Thursday, October 04, 2012

The Hazy World of Vaccine Messaging

After almost 3 years now of complete absorption into issues related to vaccination, it's no surprise that I continue to be fascinated and dumbfounded by the complexity of the rhetorical situation that occurs when a doctor must convince a new parent (or even an old one) that vaccines are the right course of action for protecting a child. The issue has been researched and studied and battled for hundreds of years, and as much as vaccines may be an "answer" to the scourge of small pox, polio, and measles, no "answer" has yet emerged that guarantees that vaccines will be accepted by the people they are intended to protect. I'm fascinated and in some ways encouraged that, in this case, a scientific discovery comes along quicker than a rhetorical one.

On Twitter (my new, sole connection to the outside world since I started writing my dissertation) today another piece of yet more confusing information about vaccine messaging rolled across my feed. This article in Scientific American reports on a study published in Health Psychology about the role that pro-vaccine messages play in convincing parents of vaccine efficacy and safety.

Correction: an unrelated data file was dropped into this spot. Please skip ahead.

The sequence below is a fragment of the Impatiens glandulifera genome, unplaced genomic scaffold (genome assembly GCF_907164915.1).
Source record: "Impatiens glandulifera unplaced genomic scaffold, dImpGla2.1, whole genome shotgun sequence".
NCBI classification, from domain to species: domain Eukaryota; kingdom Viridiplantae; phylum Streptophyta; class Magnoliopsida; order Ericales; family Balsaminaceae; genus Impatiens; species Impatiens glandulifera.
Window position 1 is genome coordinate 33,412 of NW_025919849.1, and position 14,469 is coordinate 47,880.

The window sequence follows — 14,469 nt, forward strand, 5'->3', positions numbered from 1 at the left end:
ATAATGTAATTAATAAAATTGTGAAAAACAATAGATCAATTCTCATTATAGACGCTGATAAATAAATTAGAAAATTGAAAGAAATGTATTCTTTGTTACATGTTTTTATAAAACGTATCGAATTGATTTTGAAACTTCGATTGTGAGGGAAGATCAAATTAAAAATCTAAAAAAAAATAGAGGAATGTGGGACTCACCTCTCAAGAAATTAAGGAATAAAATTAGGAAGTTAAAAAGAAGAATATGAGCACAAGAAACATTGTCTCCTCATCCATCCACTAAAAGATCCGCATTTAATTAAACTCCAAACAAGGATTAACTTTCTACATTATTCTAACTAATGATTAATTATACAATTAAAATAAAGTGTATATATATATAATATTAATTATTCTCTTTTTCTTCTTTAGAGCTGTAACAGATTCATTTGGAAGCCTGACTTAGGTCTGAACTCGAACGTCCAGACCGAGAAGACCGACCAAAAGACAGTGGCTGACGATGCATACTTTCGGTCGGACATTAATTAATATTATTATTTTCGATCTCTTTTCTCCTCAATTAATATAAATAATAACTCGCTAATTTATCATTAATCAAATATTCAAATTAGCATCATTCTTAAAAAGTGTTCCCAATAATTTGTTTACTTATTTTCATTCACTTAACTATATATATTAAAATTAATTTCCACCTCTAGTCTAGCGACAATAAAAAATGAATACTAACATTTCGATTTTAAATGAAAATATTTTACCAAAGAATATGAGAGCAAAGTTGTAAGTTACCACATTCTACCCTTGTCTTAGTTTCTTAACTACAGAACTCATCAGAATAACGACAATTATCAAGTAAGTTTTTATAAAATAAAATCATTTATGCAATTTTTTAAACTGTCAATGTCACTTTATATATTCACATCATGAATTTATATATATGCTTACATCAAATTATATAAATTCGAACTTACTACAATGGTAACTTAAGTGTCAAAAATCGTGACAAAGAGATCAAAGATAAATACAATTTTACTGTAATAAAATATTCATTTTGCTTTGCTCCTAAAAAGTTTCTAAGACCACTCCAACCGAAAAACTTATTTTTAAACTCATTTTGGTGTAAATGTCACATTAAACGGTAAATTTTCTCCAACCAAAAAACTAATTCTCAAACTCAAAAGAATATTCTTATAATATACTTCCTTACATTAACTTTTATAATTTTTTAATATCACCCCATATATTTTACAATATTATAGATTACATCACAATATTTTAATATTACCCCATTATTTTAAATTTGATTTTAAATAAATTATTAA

The article states, in what seems like a completely counter-intuitive conclusion, that after participants were told to "imagine parenting an 8-month-old" (maybe a problematic scenario; I'd have to read the study to understand this, but couldn't they just have gotten participants who actually were parents of 8-month-olds?) and were told about a serious disease that the doctor wanted the parent to vaccinate against: "Those who were told there was no evidence for risk [from the vaccine] reported greater concern about vaccination and less intention to vaccinate their child than those who read the moderate messaging. The effect intensified when the messaging came from a perceived untrustworthy source, like a pharma company."

The conclusion the article draws is that a harder sell for the vaccine might produce the opposite effect, and so therefore a softer sell may be more effective. 

I have two thoughts: first, I have a lot of questions about the population/participants here, and I really wish I had time to find this study and give it a closer look. To imagine you're the parent of a baby, and then to imagine being told about a disease, and then to imagine how you might react to different ways of "selling" the vaccine constitutes a lot of imaginative leaps. I don't want to extrapolate too much on that without reading the full study, but I am really curious why they didn't ask actual parents of 8-month-olds. I also wonder whether they had a doctor, pediatrician, or a researcher present this scenario. Here, I'm thinking ethos: did the person seem concerned, did the person seem like an advocate for children, or did he/she seem disinterested? That could have played a role in how the "parent" interacted with the person delivering the information relative to disease perception and need for vaccination.